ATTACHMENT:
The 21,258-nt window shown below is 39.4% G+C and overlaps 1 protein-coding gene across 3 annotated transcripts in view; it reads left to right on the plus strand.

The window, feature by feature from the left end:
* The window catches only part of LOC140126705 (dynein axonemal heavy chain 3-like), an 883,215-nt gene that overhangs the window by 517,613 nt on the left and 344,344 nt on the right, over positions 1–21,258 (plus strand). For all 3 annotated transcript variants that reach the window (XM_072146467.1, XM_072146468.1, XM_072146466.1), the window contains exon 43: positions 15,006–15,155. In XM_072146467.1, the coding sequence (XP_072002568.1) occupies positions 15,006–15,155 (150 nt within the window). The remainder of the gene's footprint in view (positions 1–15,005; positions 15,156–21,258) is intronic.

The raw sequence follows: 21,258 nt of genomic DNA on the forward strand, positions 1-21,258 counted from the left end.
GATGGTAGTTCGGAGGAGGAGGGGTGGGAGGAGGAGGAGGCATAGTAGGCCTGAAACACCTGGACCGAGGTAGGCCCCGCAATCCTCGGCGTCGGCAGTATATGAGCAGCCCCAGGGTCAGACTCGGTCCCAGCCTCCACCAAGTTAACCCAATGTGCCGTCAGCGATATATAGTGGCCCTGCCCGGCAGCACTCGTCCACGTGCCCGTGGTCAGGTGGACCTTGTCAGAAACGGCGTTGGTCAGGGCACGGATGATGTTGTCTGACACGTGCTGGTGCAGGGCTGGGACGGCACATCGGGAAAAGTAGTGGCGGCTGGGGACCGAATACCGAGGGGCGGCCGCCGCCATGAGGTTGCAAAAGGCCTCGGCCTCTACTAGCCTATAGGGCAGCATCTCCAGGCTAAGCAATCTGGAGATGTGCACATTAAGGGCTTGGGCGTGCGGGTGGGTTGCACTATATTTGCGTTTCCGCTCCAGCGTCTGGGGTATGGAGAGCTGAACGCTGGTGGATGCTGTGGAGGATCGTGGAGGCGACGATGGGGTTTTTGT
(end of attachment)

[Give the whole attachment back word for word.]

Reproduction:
The 21,258-nt window shown below is 39.4% G+C and overlaps 1 protein-coding gene across 3 annotated transcripts in view; it reads left to right on the plus strand.

The window, feature by feature from the left end:
* The window catches only part of LOC140126705 (dynein axonemal heavy chain 3-like), an 883,215-nt gene that overhangs the window by 517,613 nt on the left and 344,344 nt on the right, over positions 1–21,258 (plus strand). For all 3 annotated transcript variants that reach the window (XM_072146467.1, XM_072146468.1, XM_072146466.1), the window contains exon 43: positions 15,006–15,155. In XM_072146467.1, the coding sequence (XP_072002568.1) occupies positions 15,006–15,155 (150 nt within the window). The remainder of the gene's footprint in view (positions 1–15,005; positions 15,156–21,258) is intronic.

The raw sequence follows: 21,258 nt of genomic DNA on the forward strand, positions 1-21,258 counted from the left end.
GATGGTAGTTCGGAGGAGGAGGGGTGGGAGGAGGAGGAGGCATAGTAGGCCTGAAACACCTGGACCGAGGTAGGCCCCGCAATCCTCGGCGTCGGCAGTATATGAGCAGCCCCAGGGTCAGACTCGGTCCCAGCCTCCACCAAGTTAACCCAATGTGCCGTCAGCGATATATAGTGGCCCTGCCCGGCAGCACTCGTCCACGTGCCCGTGGTCAGGTGGACCTTGTCAGAAACGGCGTTGGTCAGGGCACGGATGATGTTGTCTGACACGTGCTGGTGCAGGGCTGGGACGGCACATCGGGAAAAGTAGTGGCGGCTGGGGACCGAATACCGAGGGGCGGCCGCCGCCATGAGGTTGCAAAAGGCCTCGGCCTCTACTAGCCTATAGGGCAGCATCTCCAGGCTAAGCAATCTGGAGATGTGCACATTAAGGGCTTGGGCGTGCGGGTGGGTTGCACTATATTTGCGTTTCCGCTCCAGCGTCTGGGGTATGGAGAGCTGAACGCTGGTGGATGCTGTGGAGGATCGTGGAGGCGACGATGGGGTTTTTGT